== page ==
– Talk over your co-caster. This is hard if you have something to say about the match or your co-caster is rambling (I am very guilty of this).
INSTEAD: Do your best to use signals to let them know and not just barrel forward.

– Quote frame data or technical data if you don’t know it. No one is perfect, everyone makes errors, but the worst thing as a commentator you can do is be unsure about frame data on something and just go ahead and say it. Don’t be that guy, you’ll get shredded by viewers and players and frame nerds (shudders).
INSTEAD: Say you aren’t sure but “this” may be the case, or better yet just keep up with the match and let someone do match analysis later.


– Call that someone loses a stock or is going to use a move before it happens. The best case here is you get it right and one guy on Twitch slow claps, the worst case is you are wrong and Twitch chat calls you a fraud.
INSTEAD: I’ve heard Jimmy Joe (among others) say something to the effect of “will that do it??” This is great because it builds suspense but doesn’t set you up for failure.

-Talk to chat. I’ve gone back and forth on this one a lot, but the truth of this is that focusing on chat takes you out of the match and makes you interact with something that will not be there for the vods. Remember that more than half of the people to watch your casting will be watching the vod.
(This rule is not true of locals or more informal events that are designed for Twitch viewer experience. Salty suites are a decent example).

– Give advice to the players. They can’t hear you and the stream doesn’t care.

Some parting notes:

I wrote a lot here to digest and to think about, and I’ve tried to distill it down to the basics. My best advice, however, is just two things: try to think about the vods and what you are adding to the finished project, and have fun! Commentators are crucial members of our scene. They add depth and marketability to players, sets, tourneys and the scene as a whole, and we need more of them! I hope I’ve helped guide players who may be apprehensive to avoid some common fears and pitfalls. Look for more in this series about commentators!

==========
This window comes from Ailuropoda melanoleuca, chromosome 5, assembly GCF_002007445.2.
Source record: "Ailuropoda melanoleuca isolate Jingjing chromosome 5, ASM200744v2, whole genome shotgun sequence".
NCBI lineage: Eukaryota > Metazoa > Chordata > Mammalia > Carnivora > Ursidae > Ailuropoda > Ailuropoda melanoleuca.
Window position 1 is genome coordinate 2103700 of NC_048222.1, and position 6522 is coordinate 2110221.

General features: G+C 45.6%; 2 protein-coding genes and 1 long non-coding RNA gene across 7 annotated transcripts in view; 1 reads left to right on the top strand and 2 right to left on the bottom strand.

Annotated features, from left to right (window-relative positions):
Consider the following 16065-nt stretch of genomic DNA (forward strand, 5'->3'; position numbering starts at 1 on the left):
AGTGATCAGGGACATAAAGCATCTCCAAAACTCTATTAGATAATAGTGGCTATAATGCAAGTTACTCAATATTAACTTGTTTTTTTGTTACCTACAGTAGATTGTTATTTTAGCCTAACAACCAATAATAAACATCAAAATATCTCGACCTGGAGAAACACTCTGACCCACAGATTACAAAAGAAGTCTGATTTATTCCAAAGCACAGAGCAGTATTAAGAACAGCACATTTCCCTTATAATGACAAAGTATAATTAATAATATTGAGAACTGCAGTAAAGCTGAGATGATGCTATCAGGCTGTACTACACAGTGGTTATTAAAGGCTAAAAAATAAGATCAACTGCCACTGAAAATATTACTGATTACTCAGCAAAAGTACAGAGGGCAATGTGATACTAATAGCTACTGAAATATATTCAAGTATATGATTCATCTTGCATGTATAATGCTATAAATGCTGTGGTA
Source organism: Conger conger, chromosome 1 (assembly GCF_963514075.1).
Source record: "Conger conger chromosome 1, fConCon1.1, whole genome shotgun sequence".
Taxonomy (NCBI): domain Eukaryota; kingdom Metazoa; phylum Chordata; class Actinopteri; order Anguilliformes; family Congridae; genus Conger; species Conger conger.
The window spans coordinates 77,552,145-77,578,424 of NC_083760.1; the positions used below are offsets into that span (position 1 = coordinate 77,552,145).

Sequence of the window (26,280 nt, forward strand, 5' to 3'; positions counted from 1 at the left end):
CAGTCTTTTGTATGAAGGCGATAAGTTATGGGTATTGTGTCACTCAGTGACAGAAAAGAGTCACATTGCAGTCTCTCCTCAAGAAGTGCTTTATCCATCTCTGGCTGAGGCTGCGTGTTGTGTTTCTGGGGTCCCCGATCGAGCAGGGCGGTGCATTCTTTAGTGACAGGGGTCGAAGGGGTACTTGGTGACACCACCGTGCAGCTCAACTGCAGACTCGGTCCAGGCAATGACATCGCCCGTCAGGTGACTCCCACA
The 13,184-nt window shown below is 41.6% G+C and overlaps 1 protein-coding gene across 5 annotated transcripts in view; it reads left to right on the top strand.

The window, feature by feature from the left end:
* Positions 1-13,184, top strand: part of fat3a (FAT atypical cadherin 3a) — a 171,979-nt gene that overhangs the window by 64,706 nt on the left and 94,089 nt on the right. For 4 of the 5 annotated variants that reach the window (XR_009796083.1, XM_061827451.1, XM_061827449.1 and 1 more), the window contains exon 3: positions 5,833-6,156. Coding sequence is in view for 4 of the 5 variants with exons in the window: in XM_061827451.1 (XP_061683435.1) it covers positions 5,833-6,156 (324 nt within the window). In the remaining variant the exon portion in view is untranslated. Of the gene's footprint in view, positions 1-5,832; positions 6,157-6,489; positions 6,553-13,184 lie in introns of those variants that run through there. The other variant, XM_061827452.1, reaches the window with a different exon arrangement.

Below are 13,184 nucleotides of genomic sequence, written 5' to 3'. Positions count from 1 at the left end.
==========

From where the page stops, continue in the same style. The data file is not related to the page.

Jeremy Davis is Puff/Kirby main from the Indy64 scene. Much better known for his commentary than his play, he also helps run /r/ssb64, and is a PhD candidate on the side. You can find him on twitter @Prof_wizard.

The Smash Writers Get a Logo!


By Jason ” Nardwell” Mani

The Smash Writers are happy to announce that we have finally gotten an official logo! Created by the wonderfully talented Sandy Tang, we believe our logo will give us a unique identity that people can identify with. You will start seeing the logo wherever you find The Smash Writers, such as on our blog, Facebook or Twitter. The idea for the logo came naturally from our two passions: Super Smash Bros. and writing. Therefore, Master Hand penning our name seemed obvious.

To kick off our new logo we are launching a Tee Republic campaign where you will be able to purchase official Smash Writers tee shirts to help support us in our quest to bring you the highest quality Smash 64 content.

We hope you like our new look and feel. Look out for a full store coming soon to our blog where you will be able to buy all sorts of official Smash Writers gear to help support our dream of making Smash 64 as great as it can be!


64 Origins: Dave “Firo” Eisenberg

By Brendan “Bean” Murray

In the basement of Nebulous Gaming NYC, the location of New York City’s weekly Super Smash Bros. 64 tournaments, I sat down on a stiff couch next to a thin, freckled 24-year-old man with a shock of red hair and a close-cropped beard to match. His name is Dave “Firo” Eisenberg. By day, he is a computer programmer for a company called “Google,” but by night, he is the best Super Smash Bros. 64 player in New York City — no small feat, for the largest city in the USA. He was ranked the 25th best player of 2016 on the Super Smash Bros. 64 League Rankings, as well as the low-tier player of the year by The 64 Story, and has graciously agreed to be the subject of a Player Profile for The Smash Writers.